How engineers and doctors are reinventing healthcare

Home Technologist 13 Engineering Healthcare How engineers and doctors are reinventing healthcare
Health Engineering

Life-saving lessons

Linking engineering and medicine has led to better diagnostics, drugs and treatments. But it’s not always easy to collaborate successfully.

Europe is at the forefront of medical technology: 25,000 companies now employ 575,000 people and produce more patent applications (12,200 in 2016) than any other field – even computer technology and digital communication.

Innovation is the key to maintaining this position, yet austerity and strained budgets are forcing many countries to curb healthcare spending just as ageing populations and chronic diseases place ever greater pressure on services. As a result, providers not only need to see health benefits in new technology but also cost and efficiency savings.

The best way to meet new medtech needs is to have physicians and engineers work together. The pragmatism and technical savvy of engineers often complement the medical profession’s understanding of practical challenges in a clinical setting. “The critical mass of people and resources delivers reliable results that no partner could have delivered alone”, explains Pierre Meulien, executive director of the Innovative Medicines Initiative in Brussels. “Yet some partners are concerned about intellectual property and there are often large differences in the culture and way of working.” Forming a crack interdisciplinary team is, in short, no mean feat.

Have a little patience

MedoPad is a London-based company founded in 2011 with the goal of improving healthcare through technology. “Doctors and nurses had troubles accessing the information they needed on a daily basis”, recalls co-founder Rich Khatib. “The iPad had just been invented and we thought, what if we could provide these data through mobile devices 24/7 at the point of care?” Working closely with industry, hospital groups and IT teams, MedoPad went to work.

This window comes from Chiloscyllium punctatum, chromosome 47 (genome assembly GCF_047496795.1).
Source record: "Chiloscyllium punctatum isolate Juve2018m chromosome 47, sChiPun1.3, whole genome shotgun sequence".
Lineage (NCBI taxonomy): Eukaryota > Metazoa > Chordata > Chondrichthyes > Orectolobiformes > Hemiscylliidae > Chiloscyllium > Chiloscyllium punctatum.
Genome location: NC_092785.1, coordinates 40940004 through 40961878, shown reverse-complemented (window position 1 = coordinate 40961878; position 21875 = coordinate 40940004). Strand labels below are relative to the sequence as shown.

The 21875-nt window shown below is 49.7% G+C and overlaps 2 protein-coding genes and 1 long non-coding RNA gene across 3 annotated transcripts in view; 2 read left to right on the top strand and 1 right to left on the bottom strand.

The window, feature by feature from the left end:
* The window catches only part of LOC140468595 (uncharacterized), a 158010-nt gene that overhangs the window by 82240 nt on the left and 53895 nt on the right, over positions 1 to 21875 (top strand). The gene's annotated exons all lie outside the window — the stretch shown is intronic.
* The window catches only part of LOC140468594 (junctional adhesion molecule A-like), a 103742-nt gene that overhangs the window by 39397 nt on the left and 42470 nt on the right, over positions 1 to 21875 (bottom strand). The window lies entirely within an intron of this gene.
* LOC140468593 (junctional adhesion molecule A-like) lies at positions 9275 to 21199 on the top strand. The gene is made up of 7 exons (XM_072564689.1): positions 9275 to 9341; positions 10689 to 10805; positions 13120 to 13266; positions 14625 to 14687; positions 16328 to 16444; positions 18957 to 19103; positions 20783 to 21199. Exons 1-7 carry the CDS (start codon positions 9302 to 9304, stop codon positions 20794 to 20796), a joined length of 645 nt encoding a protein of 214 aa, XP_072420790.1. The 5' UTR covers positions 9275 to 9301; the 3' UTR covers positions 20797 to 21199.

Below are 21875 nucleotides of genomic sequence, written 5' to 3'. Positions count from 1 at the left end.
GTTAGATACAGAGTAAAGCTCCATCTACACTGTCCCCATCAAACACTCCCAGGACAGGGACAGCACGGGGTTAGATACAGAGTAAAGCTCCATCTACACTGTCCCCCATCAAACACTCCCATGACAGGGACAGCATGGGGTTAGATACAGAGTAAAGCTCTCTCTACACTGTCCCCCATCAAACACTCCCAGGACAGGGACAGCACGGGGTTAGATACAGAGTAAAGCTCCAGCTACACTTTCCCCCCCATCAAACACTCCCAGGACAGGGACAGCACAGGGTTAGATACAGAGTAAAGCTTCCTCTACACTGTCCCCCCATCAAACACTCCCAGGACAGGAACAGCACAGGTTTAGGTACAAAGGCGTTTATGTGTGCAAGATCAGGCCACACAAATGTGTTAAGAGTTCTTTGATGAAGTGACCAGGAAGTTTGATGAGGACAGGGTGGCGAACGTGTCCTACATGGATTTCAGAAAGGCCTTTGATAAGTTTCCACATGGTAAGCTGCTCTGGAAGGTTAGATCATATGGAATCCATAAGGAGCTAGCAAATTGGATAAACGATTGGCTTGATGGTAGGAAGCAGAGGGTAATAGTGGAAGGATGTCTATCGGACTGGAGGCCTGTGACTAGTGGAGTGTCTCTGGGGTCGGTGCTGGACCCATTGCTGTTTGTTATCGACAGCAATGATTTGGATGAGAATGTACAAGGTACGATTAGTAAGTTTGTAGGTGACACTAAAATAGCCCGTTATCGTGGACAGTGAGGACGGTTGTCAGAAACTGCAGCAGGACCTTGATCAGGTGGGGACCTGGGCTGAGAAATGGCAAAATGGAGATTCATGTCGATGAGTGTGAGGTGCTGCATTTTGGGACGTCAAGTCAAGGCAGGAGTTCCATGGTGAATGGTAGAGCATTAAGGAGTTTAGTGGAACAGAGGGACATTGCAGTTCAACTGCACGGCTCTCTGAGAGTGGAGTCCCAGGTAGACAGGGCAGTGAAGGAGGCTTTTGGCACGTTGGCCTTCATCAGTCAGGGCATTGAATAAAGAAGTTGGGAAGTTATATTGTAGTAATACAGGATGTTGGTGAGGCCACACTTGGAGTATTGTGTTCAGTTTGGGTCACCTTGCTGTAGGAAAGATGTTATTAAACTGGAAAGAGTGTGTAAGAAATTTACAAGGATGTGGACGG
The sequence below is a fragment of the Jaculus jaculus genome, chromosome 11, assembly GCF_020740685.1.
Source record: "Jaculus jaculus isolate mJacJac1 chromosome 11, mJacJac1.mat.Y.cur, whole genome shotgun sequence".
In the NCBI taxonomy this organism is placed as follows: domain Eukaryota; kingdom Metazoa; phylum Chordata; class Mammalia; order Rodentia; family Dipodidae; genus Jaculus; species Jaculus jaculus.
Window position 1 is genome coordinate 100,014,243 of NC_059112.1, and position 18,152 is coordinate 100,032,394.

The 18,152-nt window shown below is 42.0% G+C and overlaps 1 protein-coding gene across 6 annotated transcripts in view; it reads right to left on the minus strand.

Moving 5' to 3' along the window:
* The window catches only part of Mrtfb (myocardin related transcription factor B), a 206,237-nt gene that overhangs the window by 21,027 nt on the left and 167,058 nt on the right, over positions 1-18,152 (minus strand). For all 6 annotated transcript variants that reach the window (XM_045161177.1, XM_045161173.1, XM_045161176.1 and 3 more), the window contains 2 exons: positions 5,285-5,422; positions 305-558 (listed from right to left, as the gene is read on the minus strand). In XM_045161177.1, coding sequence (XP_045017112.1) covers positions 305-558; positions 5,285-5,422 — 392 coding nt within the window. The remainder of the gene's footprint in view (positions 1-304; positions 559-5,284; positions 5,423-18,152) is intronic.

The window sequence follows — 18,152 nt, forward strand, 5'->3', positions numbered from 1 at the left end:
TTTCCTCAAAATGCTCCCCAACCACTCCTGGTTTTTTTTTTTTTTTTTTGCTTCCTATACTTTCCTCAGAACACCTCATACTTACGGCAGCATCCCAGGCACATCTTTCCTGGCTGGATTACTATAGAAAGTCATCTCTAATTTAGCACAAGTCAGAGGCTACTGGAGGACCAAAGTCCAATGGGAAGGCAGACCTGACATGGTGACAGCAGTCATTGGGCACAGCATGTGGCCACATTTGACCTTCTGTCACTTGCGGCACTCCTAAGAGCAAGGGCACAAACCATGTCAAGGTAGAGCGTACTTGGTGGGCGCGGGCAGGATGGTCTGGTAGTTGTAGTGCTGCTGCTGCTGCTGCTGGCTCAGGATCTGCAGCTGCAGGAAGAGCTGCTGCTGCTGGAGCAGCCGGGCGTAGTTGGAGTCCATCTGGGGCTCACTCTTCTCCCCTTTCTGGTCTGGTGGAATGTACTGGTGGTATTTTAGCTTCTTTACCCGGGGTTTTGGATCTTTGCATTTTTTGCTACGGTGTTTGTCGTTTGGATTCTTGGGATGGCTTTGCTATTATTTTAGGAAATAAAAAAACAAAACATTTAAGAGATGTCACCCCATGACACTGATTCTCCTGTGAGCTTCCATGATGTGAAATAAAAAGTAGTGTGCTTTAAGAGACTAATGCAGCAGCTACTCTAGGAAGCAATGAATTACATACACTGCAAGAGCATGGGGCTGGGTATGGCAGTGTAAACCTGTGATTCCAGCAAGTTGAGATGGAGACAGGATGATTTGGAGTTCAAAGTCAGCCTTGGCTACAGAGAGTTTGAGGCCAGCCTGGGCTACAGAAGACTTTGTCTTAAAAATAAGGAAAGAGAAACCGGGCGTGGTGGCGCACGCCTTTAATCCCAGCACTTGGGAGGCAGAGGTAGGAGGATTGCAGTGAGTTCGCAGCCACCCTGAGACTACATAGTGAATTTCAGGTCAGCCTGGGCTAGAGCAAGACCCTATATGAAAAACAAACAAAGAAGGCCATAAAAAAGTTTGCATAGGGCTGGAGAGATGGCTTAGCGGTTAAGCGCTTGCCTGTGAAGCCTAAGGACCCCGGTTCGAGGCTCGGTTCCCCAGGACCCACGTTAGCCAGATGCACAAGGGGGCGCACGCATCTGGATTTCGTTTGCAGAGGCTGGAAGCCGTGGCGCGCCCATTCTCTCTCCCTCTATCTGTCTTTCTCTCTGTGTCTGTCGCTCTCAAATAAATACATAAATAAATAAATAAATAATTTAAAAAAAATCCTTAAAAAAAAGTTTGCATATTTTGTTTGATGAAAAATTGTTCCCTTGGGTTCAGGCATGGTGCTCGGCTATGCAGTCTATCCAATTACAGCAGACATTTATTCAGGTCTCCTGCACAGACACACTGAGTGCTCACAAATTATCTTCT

Six years later, many doctors now view medical records, lab results and images through MedoPad’s mobile solutions. Essentially, MedoPad links all relevant data in a hospital to deliver a patient’s records at the touch of an iPad, and then offers tools to use those data effectively. Recent successes include the Harley Street Clinic deploying Medopad’s remote patient monitoring solution for its paediatric cancer patients, and the Leg Ulcer Charity making MedoPad’s app available to 25,000 patients.

Obvious as this approach may seem, MedoPad’s journey has been fraught with difficulties. “It’s a very slow industry”, says Khatib, “so you have to have a lot of resilience and patience”. The biggest hurdle, according to Khatib, is gaining approvals from various stakeholders – from ethical to security to compliance.

Be agile

Based on the outskirts of Paris, DBV Technologies was created in 2002 to tackle a specific problem that Pierre-Henri Benhamou and Christophe Dupont identified in their clinic. Both paediatric gastroenterologists, they noticed an increasing number of patients with serious gastrointestinal issues caused by food allergies for which there were no safe treatment options. With the help of engineer Bertrand Dupont, DBV Technologies developed an original epicutaneous patch that would allow patients to be desensitised through the skin.